<BR>Corrections director calls for cutting costs by keeping certain inmates in county jails
The director of the Arizona Department of Corrections has proposed cutting costs by keeping more than 1,000 inmates in the county jails instead of state prisons.
However, the plan would be carried out at the expense of the counties, Mohave County Sheriff Tom Sheahan and others said.
Corrections Director Terry Stewart has said his proposal, which requires approval in the Legislature, would free up beds in state prison, thus saving the state the costs of more prison beds.
The cost to add prison space is about $40,000 per inmate, he said.
The proposal would save the state an average of $58 per day per inmate, Stewart said.
"I've got a real bed crunch.
I don't have anywhere to put these people," he said.
Stewart has proposed keeping two categories of inmates in county jails.
One category is those sentenced to four months in prison for felony driving under the influence as a condition of probation.
The other category is inmates awaiting sentencing for felony DUI who have less than a year to serve in prison because they have received credit for time spent in jail.
The proposal has flexibility, Stewart said.
The Legislature would decide which counties would be affected or would allow the counties to participate voluntarily.
"I tried to make a proposal that would help the state on one hand and not burden the counties that couldn't handle it on the other hand," Stewart said.
However, Sheahan expressed concern that the counties would bear the additional cost of housing the inmates.
"I feel it would put the additional burden from the state on the counties again," Sheahan said.
"It would stretch our already-tight jail space."
He said the county now spends less than $50 a day per jail inmate, adding the state currently pays the full costs of convicted inmates who are awaiting transport to a prison.
He said the county would no longer receive that reimbursement if the inmates serve the remainder of their terms in the county jail.
Sheahan said he does not know how many inmates would be affected.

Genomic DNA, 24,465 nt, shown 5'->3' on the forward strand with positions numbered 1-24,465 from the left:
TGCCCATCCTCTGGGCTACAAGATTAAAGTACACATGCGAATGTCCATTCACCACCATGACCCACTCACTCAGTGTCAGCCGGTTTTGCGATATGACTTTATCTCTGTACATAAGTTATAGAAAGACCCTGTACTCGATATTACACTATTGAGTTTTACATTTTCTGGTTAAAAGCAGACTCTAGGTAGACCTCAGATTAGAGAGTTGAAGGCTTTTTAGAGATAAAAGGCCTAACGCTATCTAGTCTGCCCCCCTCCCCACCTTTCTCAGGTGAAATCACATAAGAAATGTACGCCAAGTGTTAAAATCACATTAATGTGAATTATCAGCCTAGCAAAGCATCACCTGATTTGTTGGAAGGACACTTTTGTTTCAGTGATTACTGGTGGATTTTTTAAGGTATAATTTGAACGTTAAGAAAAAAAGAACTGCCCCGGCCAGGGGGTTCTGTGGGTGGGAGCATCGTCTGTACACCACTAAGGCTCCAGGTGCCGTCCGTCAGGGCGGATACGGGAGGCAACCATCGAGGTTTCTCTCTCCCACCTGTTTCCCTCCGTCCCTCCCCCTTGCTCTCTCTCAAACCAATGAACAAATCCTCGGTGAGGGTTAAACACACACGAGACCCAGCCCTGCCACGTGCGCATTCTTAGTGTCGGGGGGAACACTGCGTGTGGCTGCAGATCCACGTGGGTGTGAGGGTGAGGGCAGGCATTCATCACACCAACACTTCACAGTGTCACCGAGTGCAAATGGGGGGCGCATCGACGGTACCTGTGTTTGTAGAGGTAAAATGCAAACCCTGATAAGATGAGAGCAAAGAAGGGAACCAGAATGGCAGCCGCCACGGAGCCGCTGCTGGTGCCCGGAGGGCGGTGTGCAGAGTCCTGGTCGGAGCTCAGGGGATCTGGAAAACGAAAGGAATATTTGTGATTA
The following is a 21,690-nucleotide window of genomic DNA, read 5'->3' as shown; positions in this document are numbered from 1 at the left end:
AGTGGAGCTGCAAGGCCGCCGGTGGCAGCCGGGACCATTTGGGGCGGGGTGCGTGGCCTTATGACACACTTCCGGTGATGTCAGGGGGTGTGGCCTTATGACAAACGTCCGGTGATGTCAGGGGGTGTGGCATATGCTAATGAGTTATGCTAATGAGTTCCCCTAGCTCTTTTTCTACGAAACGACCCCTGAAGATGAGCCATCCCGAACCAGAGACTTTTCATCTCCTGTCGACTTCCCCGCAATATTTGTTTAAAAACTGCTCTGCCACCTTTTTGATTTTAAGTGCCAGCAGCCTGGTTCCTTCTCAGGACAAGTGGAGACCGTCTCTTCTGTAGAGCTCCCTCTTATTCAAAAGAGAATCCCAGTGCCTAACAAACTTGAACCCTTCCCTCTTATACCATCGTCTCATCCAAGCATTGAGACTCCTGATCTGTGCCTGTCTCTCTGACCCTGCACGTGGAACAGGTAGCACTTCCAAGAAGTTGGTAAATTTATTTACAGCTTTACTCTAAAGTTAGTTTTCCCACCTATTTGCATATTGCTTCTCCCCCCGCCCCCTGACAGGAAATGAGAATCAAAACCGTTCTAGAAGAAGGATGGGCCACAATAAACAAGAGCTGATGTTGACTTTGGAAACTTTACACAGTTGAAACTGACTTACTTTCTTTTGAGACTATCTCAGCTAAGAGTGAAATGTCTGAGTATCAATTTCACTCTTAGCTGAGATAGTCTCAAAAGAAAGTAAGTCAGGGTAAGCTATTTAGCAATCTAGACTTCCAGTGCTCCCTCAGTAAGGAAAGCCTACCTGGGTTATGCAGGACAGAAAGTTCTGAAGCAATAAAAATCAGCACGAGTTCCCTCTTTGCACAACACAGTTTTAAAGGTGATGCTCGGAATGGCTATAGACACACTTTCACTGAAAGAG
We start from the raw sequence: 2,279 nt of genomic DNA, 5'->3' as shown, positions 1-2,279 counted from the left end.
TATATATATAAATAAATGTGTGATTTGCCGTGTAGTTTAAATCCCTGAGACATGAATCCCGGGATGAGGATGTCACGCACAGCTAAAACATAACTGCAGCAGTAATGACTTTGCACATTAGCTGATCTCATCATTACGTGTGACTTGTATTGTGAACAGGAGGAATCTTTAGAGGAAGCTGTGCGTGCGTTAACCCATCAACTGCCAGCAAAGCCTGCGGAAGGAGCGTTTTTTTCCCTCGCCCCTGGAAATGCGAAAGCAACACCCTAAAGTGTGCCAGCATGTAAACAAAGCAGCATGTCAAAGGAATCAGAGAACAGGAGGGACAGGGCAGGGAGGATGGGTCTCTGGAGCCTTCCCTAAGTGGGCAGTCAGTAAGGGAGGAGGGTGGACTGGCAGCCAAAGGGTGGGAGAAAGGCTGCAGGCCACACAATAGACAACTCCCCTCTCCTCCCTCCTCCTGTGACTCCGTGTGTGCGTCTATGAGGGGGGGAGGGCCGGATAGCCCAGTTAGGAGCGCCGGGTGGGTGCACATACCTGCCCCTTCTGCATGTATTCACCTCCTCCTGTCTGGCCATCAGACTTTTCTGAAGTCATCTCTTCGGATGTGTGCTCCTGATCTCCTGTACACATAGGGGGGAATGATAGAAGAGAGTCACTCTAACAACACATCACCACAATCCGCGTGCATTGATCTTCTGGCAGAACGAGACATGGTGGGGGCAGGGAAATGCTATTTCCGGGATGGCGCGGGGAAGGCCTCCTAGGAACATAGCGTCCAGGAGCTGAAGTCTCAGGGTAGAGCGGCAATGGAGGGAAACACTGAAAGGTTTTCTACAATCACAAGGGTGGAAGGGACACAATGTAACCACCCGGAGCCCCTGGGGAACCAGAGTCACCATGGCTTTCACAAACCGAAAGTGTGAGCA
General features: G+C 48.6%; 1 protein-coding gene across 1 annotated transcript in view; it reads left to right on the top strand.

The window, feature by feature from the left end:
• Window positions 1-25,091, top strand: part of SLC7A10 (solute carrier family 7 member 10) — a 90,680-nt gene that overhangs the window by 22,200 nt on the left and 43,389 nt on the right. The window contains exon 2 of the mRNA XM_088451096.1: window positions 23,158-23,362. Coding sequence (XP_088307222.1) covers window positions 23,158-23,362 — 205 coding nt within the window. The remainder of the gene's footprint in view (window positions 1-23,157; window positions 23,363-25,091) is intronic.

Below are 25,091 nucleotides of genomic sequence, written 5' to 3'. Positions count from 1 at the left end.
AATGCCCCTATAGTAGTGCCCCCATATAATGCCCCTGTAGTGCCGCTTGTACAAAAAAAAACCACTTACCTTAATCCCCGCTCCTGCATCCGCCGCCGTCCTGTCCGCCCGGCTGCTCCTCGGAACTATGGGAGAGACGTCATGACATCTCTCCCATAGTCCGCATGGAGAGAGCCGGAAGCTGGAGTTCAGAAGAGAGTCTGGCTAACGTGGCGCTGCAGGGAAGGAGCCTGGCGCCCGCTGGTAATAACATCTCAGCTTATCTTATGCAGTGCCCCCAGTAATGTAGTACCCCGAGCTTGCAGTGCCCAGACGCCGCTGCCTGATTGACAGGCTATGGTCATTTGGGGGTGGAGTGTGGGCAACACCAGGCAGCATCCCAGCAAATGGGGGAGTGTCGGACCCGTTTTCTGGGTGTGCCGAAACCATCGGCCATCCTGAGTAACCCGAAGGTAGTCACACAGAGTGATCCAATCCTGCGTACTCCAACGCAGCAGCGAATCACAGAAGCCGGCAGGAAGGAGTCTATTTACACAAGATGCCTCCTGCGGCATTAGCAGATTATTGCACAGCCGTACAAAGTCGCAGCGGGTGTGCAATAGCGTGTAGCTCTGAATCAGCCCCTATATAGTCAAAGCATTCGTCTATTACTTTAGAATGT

The main jail currently houses about 290 inmates and the jail annex has 80 to 100 inmates.
Stewart said he does not know how many people convicted in Mohave County are serving less than a year for DUI.
He supplied a fax indicating that 1,092 inmates would be diverted this fiscal year if the Legislature were to approve his proposal, including 204 serving four-month sentences.
Stewart may not count on the support of state Rep.
Jim Sedillo, D-Flagstaff.
Sedillo, who acknowledged that he has not seen the proposal, indicated that he opposes what he knows about it and is sympathetic with financially strapped county governments.
"Again, they can see this as an unfunded (state) mandate," Sedillo said.
"It affects local government and the jails a lot more.
I would have to agree with the counties."
Sedillo said that if the proposal becomes law, counties should have the choice of deciding whether to volunteer, "if they think it is an appropriate avenue to pursue."
Stewart, who made a presentation to the House of Representatives last month, said he has not talked to enough lawmakers to find out what they think about his plan.
He added that he spoke to a representative from the Arizona Association of Counties and sent copies of his plan to all 15 county sheriffs, only two of whom protested.
Sheahan was not one of them, Stewart said.
Sheahan said he will carry out the plan if it becomes state law.
"We have a very good relationship and dialogue with the Department of Corrections," he said.
"We are going to do what is needed."